The cycling season was plunged into further disarray today, after the men’s and women’s Strade Bianche races in Italy were canceled due to threat of the Coronavirus.
The races were to be held on Saturday, but following a meeting in the Tuscan city of Siena between the city’s prefect and mayor the decision was made to cancel the events the race organizer RCS Sport said in a statement.
“RCS Sport will request the UCI, via the Italian Cycling Federation, to allocate a new date on the international cycling calendar,” the statement added.
In recent days, teams had begun withdrawing from the Strade Bianche and other races this month in Italy and France because of the COVID-19 infection which has affected more than 3,000 people and killed more than 100.
The Ineos team of Tour de France champion Egan Bernal withdrew from all races over the next three weeks, and Astana and AG2R La Mondiale followed today as well.
Also, Australian outfit Mitchelton-Scott and U.S. team EF Pro decided to withdraw from racing until March 22, and Dutch team Jumbo-Visma announced it would skip Strade Bianche even before the decision was made.
In a sport involving constant traveling across the world with cyclists very close to spectators on open roads, race organizers have also had to take in the concerns of health authorities.
Doctors from 11 cycling teams have written to race organizers ASO and RCS Sport, and the UCI, requesting the cancellation of upcoming races in Italy and France.
ASO, which also owns the Tour de France, said on Thursday it still planned to go ahead with Paris-Nice starting on Sunday.
The Astana team managed by Alexandre Vinokourov withdrew from races until March 20.
“With this measurement, we have chosen to protect the health of our riders and staff and to take our responsibility for the society in not further spreading the virus,” Vinokourov said.
The French-based AG2R La Mondiale said it was withdrawing from Italian races the Tirreno-Adriatico and Milan-San Remo this month.
“I cannot risk the health and integrity of our staff when the health situation is so unstable in Italy, and many legitimate questions have been raised within the team,” general manager Vincent Lavenu said.
Team Ineos earlier said it notified cycling governing body UCI it was pulling out of all races until the Volta a Catalunya on March 23.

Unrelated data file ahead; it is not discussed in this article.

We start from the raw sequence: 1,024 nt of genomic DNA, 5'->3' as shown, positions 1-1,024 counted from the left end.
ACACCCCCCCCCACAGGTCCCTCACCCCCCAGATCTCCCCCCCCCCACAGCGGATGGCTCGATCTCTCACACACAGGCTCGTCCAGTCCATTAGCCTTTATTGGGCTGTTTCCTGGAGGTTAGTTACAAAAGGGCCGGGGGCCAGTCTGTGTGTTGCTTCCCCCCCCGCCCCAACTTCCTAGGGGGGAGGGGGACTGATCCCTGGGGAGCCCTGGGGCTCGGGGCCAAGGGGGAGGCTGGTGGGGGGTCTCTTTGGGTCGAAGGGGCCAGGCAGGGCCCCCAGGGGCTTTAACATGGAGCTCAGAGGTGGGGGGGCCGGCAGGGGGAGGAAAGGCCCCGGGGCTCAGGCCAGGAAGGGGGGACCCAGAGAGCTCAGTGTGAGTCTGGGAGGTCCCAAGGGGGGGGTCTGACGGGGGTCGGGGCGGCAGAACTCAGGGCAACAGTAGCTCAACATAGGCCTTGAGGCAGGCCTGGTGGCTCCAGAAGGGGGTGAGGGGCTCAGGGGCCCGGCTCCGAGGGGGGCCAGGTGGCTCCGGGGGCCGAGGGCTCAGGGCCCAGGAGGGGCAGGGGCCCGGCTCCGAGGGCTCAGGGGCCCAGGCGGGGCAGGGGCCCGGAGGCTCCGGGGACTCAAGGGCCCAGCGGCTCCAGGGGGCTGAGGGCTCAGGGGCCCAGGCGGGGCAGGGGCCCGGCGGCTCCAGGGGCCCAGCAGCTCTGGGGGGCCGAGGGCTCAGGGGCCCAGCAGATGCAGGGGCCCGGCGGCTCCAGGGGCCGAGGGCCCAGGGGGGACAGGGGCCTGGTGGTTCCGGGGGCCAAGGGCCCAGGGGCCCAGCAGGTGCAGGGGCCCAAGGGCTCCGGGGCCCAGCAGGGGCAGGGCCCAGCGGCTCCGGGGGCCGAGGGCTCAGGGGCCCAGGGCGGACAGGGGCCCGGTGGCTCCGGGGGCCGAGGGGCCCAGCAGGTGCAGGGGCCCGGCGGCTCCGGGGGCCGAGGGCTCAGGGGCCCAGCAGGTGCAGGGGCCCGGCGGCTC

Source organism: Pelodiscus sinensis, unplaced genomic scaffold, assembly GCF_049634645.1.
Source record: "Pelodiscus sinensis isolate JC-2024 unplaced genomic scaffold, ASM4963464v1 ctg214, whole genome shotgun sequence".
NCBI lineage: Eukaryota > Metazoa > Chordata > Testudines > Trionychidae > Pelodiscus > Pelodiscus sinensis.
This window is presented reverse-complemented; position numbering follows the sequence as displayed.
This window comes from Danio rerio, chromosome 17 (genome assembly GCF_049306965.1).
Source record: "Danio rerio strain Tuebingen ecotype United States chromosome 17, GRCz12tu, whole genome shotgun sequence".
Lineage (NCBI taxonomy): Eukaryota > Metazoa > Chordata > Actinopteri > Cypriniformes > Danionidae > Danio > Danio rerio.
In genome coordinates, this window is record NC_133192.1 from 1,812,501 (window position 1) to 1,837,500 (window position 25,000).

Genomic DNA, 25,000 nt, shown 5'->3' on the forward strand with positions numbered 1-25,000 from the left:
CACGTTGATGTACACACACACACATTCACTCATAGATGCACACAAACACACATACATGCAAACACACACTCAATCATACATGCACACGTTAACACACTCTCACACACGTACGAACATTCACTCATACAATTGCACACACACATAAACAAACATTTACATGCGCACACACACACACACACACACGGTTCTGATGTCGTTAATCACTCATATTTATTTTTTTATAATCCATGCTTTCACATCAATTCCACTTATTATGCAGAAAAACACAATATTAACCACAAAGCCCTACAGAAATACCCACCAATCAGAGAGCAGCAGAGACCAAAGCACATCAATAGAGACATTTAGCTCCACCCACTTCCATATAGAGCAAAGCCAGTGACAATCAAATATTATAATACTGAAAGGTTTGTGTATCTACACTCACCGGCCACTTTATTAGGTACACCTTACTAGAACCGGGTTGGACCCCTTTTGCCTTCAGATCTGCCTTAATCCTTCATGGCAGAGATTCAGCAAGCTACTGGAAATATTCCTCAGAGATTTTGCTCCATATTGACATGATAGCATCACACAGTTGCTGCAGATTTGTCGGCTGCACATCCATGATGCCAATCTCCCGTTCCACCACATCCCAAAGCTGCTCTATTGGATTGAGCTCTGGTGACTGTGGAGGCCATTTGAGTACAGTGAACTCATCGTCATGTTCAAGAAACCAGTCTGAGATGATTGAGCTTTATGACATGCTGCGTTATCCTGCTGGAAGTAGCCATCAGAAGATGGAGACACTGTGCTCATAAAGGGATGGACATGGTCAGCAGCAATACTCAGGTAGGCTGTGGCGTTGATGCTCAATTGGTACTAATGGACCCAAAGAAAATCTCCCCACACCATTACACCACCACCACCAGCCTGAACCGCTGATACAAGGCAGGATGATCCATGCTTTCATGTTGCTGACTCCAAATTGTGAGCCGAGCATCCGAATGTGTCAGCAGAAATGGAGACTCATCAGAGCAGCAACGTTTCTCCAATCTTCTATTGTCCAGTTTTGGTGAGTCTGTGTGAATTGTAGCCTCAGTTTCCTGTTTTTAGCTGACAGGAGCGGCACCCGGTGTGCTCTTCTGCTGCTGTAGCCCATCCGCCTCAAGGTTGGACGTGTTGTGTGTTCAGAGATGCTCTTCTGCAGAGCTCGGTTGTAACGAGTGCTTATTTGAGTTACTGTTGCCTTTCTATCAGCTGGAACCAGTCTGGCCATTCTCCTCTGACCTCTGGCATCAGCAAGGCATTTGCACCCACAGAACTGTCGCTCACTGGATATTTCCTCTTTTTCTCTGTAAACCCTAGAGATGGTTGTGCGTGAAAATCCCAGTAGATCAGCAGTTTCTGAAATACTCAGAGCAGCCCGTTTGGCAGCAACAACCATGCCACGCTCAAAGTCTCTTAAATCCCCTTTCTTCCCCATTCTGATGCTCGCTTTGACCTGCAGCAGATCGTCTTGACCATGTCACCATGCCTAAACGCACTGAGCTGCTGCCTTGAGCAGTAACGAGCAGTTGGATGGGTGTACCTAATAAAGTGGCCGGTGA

Ineos, the team of former Tour de France winners Chris Froome and Geraint Thomas, said it made the decision in the wake of sports director Nicolas Portal’s death this week, and because of the “very uncertain situation with coronavirus.”
Portal, a former rider who turned into a team official and helped guide four-time Tour champion Froome and Bernal to victory at the race, died suddenly at his home in Andorra on Tuesday.
Ineos riders were scheduled to compete at six races before March 23, including the Strade Bianche, the week-long Paris-Nice, and the famed one-day classic Milan-San Remo. Bernal was set to defend his Paris-Nice title.
“We are taking this decision to put a temporary pause on racing today because of this unique set of circumstances we are facing,” Ineos manager Dave Brailsford said. “It is right for the team given what has happened but I also believe it is in the best interests of both cycling and the wider public.”
On Wednesday, the Ministry of Health in the United Arab Emirates announced that six more people with links to the UAE Tour that was cut short last week have been infected with the virus that started in China and has spread to 70 countries. They were all linked to two previous cases involving Italians, the ministry said.
The last two stages of the UAE Tour were canceled on Feb. 28 after two virus cases among team staff members.
Ineos said it has a duty to preserve the health of its staff and riders “in what is a very fast moving and challenging situation. We have taken the best medical advice and recognize that these are exceptional times for everyone — beyond just cycling.”
The UCI has so far stopped short of canceling this month’s planned events, leaving authorities in the concerned countries with the decision.
“The organizers and all members of the cycling family will be obliged to comply to any such decision,” the UCI said this week.
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